An additional parameter is confidentiality.  To my mind, more than anything else, it this that shapes much of what is distinct about these types of dialogue .  Conversations with the Bishop should be governed by certain forms of trust that make them unique and also, in my view, potentially revelatory.  In one sense it is a similar dynamic to that discussed by Brad in his recent post on self-deception and prayer.  This title signifies a form of trust and confidentiality between those persons involved in a dialogue that is different from everyday conversation.  More than anything else, I believe that titles, particularly in certain settings, can serve to open up new modes of conversation that might not ordinarily be possible and with that experience God’s influence in ways that might have previously eluded us.

It is still a little strange to refer to the Deacons Quorum President as President X, but I have come to sense something about the work that these titles do in a Ward; and it is not just about dominion but it is also about trust.

Comments

  1. I have no problem with calling a bishop “bishop,” but I think that at lower levels in the ward (EQ, for example) such titles put an unnecessary distance between the leader of the organization and the other members. I wonder if that’s why Joseph Smith was often called “Brother Joseph.”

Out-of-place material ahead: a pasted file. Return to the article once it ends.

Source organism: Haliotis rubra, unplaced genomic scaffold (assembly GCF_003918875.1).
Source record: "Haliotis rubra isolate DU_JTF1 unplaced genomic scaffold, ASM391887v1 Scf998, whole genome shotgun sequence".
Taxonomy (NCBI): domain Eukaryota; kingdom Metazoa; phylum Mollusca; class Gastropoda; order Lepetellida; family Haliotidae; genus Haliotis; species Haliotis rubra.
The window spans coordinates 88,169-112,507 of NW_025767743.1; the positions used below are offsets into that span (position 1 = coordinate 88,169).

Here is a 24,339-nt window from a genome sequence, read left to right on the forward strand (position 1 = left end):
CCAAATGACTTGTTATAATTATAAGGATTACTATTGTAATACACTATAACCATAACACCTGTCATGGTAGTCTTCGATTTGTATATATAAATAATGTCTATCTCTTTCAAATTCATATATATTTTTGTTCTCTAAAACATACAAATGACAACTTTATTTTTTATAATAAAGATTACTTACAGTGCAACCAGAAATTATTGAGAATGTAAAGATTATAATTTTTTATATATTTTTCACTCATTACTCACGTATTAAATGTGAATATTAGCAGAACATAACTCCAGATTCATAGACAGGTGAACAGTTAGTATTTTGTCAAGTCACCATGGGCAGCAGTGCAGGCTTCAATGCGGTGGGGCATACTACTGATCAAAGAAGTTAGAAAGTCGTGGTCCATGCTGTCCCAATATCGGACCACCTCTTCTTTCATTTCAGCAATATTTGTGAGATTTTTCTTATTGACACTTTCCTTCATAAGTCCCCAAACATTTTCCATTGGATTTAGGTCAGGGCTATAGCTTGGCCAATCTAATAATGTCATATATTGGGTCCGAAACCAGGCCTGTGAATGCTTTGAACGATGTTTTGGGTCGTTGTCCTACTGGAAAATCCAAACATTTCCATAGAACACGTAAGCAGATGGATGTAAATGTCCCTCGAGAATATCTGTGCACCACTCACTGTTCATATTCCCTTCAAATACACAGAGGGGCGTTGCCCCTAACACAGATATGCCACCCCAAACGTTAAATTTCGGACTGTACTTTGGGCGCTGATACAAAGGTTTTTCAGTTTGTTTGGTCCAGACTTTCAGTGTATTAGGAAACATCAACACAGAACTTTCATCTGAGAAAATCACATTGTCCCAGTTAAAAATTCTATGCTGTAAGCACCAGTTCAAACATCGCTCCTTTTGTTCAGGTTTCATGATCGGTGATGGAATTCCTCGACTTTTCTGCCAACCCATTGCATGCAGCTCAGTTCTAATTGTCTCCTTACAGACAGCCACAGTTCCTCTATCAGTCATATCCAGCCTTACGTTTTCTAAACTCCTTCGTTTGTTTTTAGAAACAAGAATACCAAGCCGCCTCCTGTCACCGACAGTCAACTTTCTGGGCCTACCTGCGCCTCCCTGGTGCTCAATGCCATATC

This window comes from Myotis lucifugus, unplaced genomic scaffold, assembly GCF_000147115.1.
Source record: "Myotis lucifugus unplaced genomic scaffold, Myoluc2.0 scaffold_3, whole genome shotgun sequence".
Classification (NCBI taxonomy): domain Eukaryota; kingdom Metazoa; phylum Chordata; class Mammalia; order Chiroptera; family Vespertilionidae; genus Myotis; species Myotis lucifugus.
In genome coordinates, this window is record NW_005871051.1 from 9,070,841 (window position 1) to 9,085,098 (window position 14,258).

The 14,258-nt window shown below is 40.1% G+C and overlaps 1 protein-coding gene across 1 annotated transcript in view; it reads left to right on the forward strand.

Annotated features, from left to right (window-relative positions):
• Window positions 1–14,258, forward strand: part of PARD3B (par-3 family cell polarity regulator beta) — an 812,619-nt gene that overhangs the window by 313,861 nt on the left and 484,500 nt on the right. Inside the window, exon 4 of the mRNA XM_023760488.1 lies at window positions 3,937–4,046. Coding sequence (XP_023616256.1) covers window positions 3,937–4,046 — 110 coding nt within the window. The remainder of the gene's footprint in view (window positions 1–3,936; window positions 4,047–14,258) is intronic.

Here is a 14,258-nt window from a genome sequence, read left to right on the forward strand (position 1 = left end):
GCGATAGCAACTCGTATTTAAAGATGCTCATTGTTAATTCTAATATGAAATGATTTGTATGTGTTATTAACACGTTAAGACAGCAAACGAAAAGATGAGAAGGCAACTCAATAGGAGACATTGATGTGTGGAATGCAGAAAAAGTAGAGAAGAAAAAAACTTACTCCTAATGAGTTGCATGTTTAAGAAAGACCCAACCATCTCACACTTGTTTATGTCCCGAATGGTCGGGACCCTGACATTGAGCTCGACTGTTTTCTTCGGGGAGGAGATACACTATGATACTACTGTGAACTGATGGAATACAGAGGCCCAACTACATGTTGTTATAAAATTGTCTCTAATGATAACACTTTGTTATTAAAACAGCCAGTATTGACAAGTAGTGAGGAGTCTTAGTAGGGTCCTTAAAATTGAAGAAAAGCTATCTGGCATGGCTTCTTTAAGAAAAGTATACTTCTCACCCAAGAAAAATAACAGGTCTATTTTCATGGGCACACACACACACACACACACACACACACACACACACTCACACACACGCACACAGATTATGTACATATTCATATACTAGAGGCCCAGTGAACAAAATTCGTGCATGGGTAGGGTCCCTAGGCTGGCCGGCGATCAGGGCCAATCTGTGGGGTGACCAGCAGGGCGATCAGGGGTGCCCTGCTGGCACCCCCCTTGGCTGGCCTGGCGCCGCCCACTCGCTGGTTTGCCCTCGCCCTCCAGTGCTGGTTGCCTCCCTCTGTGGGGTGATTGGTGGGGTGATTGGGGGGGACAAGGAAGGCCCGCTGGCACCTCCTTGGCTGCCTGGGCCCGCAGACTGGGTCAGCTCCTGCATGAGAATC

2. When I refer to my bishop by his title (now that the bishop is no longer my husband!), it serves to remind me that I sustain him as my local priesthood leader. It shows my respect for the office. I don’t have a problem with this at all; in fact, it seems like a gift to me, an outward action to reinforce an inner conviction.

  3. i’ve generally rejected the significance of symbols and titles, so I really don’t care of one’s position within this or that. But I call my bishop “Bishop ___” when I talk to him. Just a sign of respect within the culture. If I meet Barack Obama, I’ll call him President Obama, or Mr. Obama (both seem a sign of respect for the office and the man). I’m not going to call someone in the “lower” callings President this or that because that feeds this weird fetish for submitting to authority that I don’t care for anymore. Sister and Brother so and so work just fine, are respectful, and put me on equal par with my peers within the church.

  4. I always found it interesting, watching old episodes of “24” how often “Mr. President,” or, addressing the president by his title was brought up until a second viewing. I forgot about that episode of The West Wing, so I’ll have to take another gander at it.

    I think titles can be interesting. On one hand, they can be empowering to those that might need an extra “something” to fully accept the weight of their responsibility. I love hearing a RS President referred to as “President Smith,” in public occasions (for example, ward council), simply because it levels the playing field and allows everyone to know that this person is in charge of their “flock.” For working with the youth, I’ve found that my boys take their calling as the president of their quorum a bit more seriously if I refer to them by their title publicly in front of their quorum members. I don’t think anyone is arguing the fact that the titles can be empowering.